You may have read or heard about the recent FCC Rural Digital Opportunity Fund (RDOF) auction announcements that awarded funding to help underwrite the construction and operation of high-speed broadband networks to many rural communities where residents still lack adequate access to the internet. RDOF’s aim is to bridge what is often referred to as the ‘digital divide’ – the gap between those who have access to high-speed internet and those who do not.
You also may have seen in the media that Hunter Communications was awarded $19.2 million in RDOF funding to deploy 100% fiber-optic broadband networks to offer up to 1 gigabit symmetrical internet services to 5,771 underserved homes and businesses in rural Oregon and northern California communities. If you are wondering if you will be seeing Hunter trucks in your neighborhood soon, the following are answers to some frequently asked questions.
What is considered rural?
The goal of the FCC’s RDOF program is to provide funds to companies like Hunter Communications to expand high-speed internet service to underserved markets lacking acceptable bandwidth. Underserved does not necessarily from a population standpoint, it can also mean from a pricing standpoint. You can learn more about the RDOF program by visiting these sites:
BroadBandNow RDOF Map, Auction and Analysis
Where will Hunter be expanding internet services?
Hunter is expanding our network to bring fiber-optic internet to numerous towns and cities in the Southern Oregon and Northern California areas. For a current listing please click here to see if your address is currently serviceable and to let us know you are interested in sign-up for fiber-optic internet.
How long does it take to get service after I have placed my order?
The length of time it takes Hunter Communications to install your service after you place your initial order depends on many factors, including demand in your neighborhood and our construction and installation schedules.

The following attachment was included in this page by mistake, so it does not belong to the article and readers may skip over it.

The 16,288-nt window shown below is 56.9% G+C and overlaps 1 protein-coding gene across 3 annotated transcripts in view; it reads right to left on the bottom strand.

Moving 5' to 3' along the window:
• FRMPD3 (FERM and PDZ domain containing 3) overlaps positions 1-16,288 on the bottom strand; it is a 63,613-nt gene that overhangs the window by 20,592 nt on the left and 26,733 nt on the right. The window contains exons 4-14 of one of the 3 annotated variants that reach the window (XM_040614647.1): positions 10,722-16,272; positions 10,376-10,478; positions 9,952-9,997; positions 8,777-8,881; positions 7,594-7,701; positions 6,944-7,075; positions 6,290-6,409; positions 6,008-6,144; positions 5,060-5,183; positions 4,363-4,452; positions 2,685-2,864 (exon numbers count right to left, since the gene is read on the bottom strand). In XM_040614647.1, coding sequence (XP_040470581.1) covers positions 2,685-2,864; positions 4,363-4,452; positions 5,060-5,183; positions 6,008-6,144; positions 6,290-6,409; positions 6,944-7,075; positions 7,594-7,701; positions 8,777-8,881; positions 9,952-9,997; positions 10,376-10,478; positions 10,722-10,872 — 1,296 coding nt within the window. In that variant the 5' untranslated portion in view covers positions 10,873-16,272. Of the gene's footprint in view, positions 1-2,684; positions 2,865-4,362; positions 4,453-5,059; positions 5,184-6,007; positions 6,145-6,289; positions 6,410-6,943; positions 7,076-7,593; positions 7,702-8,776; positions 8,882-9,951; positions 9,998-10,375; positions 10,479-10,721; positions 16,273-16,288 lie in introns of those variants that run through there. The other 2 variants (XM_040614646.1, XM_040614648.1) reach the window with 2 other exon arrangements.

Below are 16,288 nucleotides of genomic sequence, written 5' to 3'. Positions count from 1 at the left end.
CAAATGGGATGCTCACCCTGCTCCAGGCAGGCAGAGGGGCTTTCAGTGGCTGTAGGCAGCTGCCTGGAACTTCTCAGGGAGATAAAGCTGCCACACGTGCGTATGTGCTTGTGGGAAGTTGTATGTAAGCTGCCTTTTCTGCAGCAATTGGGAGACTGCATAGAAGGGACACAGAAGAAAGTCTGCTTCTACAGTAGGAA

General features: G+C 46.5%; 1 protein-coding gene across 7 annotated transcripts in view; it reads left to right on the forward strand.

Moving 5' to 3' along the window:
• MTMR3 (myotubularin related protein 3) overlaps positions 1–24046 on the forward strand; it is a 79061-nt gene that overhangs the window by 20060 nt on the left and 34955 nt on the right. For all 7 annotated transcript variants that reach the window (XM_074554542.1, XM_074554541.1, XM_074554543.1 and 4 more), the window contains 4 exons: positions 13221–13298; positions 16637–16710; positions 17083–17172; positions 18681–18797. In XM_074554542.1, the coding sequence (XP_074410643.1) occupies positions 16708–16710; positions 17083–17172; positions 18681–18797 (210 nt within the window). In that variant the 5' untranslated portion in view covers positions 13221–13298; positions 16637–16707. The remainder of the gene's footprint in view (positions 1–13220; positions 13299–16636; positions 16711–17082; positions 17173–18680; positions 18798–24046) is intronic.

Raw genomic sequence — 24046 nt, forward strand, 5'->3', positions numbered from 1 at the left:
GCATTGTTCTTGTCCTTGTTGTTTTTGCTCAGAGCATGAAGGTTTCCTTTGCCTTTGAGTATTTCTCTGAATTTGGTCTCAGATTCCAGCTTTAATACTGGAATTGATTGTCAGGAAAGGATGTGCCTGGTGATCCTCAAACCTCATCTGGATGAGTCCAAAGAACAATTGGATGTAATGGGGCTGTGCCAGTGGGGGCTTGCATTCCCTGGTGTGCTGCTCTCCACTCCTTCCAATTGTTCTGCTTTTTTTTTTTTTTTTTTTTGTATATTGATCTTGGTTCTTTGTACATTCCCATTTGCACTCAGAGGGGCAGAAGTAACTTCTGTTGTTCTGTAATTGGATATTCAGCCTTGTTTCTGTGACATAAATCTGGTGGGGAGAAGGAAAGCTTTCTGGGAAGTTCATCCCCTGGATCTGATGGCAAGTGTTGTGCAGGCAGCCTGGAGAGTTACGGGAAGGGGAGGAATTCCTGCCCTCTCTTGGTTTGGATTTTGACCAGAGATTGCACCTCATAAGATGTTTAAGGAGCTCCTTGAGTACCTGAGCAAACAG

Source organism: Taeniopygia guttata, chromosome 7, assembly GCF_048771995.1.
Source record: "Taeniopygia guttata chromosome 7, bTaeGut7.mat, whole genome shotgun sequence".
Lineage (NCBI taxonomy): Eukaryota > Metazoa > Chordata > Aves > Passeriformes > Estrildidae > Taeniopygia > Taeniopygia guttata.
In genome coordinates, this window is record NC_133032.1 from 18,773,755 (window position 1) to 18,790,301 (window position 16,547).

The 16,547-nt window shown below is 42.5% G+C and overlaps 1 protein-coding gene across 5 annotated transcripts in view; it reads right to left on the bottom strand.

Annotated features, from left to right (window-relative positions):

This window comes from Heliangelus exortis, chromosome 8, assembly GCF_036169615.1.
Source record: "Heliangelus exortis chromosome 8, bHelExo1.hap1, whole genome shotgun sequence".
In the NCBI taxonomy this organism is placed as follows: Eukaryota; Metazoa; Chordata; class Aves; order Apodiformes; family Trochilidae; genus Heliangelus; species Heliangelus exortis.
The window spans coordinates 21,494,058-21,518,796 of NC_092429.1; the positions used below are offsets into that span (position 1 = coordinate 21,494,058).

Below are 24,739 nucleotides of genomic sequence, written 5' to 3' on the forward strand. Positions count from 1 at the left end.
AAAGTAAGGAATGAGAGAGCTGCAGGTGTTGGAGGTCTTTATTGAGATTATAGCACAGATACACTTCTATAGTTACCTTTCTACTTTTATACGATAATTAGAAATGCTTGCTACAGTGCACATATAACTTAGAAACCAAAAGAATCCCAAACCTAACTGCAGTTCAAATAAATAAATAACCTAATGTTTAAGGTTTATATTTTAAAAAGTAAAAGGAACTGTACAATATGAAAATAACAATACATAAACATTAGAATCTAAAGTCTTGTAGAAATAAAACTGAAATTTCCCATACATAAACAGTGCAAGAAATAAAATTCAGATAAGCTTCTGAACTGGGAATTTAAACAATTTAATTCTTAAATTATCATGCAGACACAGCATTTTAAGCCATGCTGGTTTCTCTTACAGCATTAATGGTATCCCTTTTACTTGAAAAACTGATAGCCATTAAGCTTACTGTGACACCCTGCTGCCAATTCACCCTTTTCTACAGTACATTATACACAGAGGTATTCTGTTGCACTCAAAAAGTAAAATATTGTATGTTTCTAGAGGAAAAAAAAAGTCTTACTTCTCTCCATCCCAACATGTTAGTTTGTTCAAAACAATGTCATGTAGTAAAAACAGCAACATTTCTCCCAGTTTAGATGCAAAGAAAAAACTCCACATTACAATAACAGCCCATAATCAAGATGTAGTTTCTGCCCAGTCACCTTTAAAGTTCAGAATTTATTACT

How do you decide where to expand services?
Hunter’s fiber-optic network involves a significant investment in design, planning, and construction to lay hundreds of miles of new fiber-optic cable. Where and when Hunter builds is based on numerous factors, including customer demand, cost and complexity to build, and the number of easements and permits required. If you would like us to come to your neighborhood, please be sure to let us know by clicking here.
Why is it so expensive to expand a fiber-optic network?
Providing fiber-optic internet and voice service to homes and businesses in rural areas takes substantial resources and funds. Long driveways and low house density can drastically raise the price to provide service to the areas where we are expanding. That is why Hunter is sincerely appreciative of the funding grant we are receiving from the FCC’s Rural Digital Opportunity Fund.
Why does my neighbor down the street have service and I don’t?
For your home to be connected to fiber-optic internet from Hunter, a fiber line must be attached to the poles in your neighborhood or run underground. That line then needs to be connected to a junction box, and then back out to each individual home. In some cases that junction box could be located up to a mile down the road. If you would like us to provide service to your home, please be sure to let us know by clicking here and fill out an interest form.
Your competitor is going to offer me service. Why can’t you?
The goal of the RDOF program is to ensure everyone has internet service available. The program fosters competition to give consumers numerous options for high-speed internet. To determine if another provider may be expanding to your area, visit BroadBandNow RDOF Map, Auction and Analysis.
At Hunter Communications, we welcome competition if that means everyone will have the opportunity to access the internet.
If Hunter is not coming to my neighborhood now, what about in the future?
If your address does not fall in any of our current planned fiber expansion areas, your interest is valuable to our future fiber network expansion plans. If you would like us to come to your neighborhood, please be sure to let us know by clicking here.